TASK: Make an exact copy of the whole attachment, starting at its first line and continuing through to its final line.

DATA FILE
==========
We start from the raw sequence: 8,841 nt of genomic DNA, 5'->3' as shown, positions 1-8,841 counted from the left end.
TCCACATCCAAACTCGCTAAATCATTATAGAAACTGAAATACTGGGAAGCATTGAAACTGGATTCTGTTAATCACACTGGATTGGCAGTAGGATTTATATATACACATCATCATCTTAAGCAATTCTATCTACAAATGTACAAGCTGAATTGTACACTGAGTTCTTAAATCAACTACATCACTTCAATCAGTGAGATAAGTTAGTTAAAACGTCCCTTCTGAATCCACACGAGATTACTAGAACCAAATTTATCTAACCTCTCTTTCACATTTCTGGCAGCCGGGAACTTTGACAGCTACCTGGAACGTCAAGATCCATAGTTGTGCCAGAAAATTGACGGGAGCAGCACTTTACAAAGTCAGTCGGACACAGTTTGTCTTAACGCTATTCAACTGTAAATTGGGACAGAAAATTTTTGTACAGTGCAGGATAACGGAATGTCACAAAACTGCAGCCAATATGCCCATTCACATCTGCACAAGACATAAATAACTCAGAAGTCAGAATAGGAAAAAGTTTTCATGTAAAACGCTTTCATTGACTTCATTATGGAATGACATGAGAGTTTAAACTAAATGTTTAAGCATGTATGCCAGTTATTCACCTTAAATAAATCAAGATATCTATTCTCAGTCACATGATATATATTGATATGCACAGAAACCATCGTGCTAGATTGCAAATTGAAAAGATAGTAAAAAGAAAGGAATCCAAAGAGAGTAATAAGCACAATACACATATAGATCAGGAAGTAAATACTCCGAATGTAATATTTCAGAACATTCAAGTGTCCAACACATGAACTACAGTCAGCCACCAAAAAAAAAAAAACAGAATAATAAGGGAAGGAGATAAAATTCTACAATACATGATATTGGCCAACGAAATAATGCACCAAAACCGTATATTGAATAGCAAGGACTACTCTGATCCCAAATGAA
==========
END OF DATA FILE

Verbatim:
We start from the raw sequence: 8,841 nt of genomic DNA, 5'->3' as shown, positions 1-8,841 counted from the left end.
TCCACATCCAAACTCGCTAAATCATTATAGAAACTGAAATACTGGGAAGCATTGAAACTGGATTCTGTTAATCACACTGGATTGGCAGTAGGATTTATATATACACATCATCATCTTAAGCAATTCTATCTACAAATGTACAAGCTGAATTGTACACTGAGTTCTTAAATCAACTACATCACTTCAATCAGTGAGATAAGTTAGTTAAAACGTCCCTTCTGAATCCACACGAGATTACTAGAACCAAATTTATCTAACCTCTCTTTCACATTTCTGGCAGCCGGGAACTTTGACAGCTACCTGGAACGTCAAGATCCATAGTTGTGCCAGAAAATTGACGGGAGCAGCACTTTACAAAGTCAGTCGGACACAGTTTGTCTTAACGCTATTCAACTGTAAATTGGGACAGAAAATTTTTGTACAGTGCAGGATAACGGAATGTCACAAAACTGCAGCCAATATGCCCATTCACATCTGCACAAGACATAAATAACTCAGAAGTCAGAATAGGAAAAAGTTTTCATGTAAAACGCTTTCATTGACTTCATTATGGAATGACATGAGAGTTTAAACTAAATGTTTAAGCATGTATGCCAGTTATTCACCTTAAATAAATCAAGATATCTATTCTCAGTCACATGATATATATTGATATGCACAGAAACCATCGTGCTAGATTGCAAATTGAAAAGATAGTAAAAAGAAAGGAATCCAAAGAGAGTAATAAGCACAATACACATATAGATCAGGAAGTAAATACTCCGAATGTAATATTTCAGAACATTCAAGTGTCCAACACATGAACTACAGTCAGCCACCAAAAAAAAAAAAACAGAATAATAAGGGAAGGAGATAAAATTCTACAATACATGATATTGGCCAACGAAATAATGCACCAAAACCGTATATTGAATAGCAAGGACTACTCTGATCCCAAATGAA